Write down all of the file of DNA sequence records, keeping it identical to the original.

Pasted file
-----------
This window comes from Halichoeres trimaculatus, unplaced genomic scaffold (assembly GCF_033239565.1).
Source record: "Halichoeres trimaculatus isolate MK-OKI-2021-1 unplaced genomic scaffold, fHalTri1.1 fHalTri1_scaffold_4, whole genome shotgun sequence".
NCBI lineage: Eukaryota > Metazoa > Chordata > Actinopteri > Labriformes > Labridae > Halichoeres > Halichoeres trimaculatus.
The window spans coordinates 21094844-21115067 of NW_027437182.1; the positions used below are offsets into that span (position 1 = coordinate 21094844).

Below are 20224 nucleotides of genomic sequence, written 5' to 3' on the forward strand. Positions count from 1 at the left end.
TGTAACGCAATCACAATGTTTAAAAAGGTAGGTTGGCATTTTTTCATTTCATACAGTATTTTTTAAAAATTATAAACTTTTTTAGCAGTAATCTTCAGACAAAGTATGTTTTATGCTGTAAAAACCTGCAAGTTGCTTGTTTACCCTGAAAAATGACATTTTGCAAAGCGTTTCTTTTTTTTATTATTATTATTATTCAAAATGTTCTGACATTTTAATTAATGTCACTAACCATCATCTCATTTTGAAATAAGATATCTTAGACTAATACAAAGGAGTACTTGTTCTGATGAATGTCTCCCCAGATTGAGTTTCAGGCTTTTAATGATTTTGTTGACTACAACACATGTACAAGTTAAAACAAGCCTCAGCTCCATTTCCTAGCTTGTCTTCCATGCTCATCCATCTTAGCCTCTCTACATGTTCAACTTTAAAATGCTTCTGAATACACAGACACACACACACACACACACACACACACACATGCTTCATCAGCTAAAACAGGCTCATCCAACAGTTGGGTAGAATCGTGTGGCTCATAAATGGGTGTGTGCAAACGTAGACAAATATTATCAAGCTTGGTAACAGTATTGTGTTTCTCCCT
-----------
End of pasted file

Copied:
This window comes from Halichoeres trimaculatus, unplaced genomic scaffold (assembly GCF_033239565.1).
Source record: "Halichoeres trimaculatus isolate MK-OKI-2021-1 unplaced genomic scaffold, fHalTri1.1 fHalTri1_scaffold_4, whole genome shotgun sequence".
NCBI lineage: Eukaryota > Metazoa > Chordata > Actinopteri > Labriformes > Labridae > Halichoeres > Halichoeres trimaculatus.
The window spans coordinates 21094844-21115067 of NW_027437182.1; the positions used below are offsets into that span (position 1 = coordinate 21094844).

Below are 20224 nucleotides of genomic sequence, written 5' to 3' on the forward strand. Positions count from 1 at the left end.
TGTAACGCAATCACAATGTTTAAAAAGGTAGGTTGGCATTTTTTCATTTCATACAGTATTTTTTAAAAATTATAAACTTTTTTAGCAGTAATCTTCAGACAAAGTATGTTTTATGCTGTAAAAACCTGCAAGTTGCTTGTTTACCCTGAAAAATGACATTTTGCAAAGCGTTTCTTTTTTTTATTATTATTATTATTCAAAATGTTCTGACATTTTAATTAATGTCACTAACCATCATCTCATTTTGAAATAAGATATCTTAGACTAATACAAAGGAGTACTTGTTCTGATGAATGTCTCCCCAGATTGAGTTTCAGGCTTTTAATGATTTTGTTGACTACAACACATGTACAAGTTAAAACAAGCCTCAGCTCCATTTCCTAGCTTGTCTTCCATGCTCATCCATCTTAGCCTCTCTACATGTTCAACTTTAAAATGCTTCTGAATACACAGACACACACACACACACACACACACACACACATGCTTCATCAGCTAAAACAGGCTCATCCAACAGTTGGGTAGAATCGTGTGGCTCATAAATGGGTGTGTGCAAACGTAGACAAATATTATCAAGCTTGGTAACAGTATTGTGTTTCTCCCT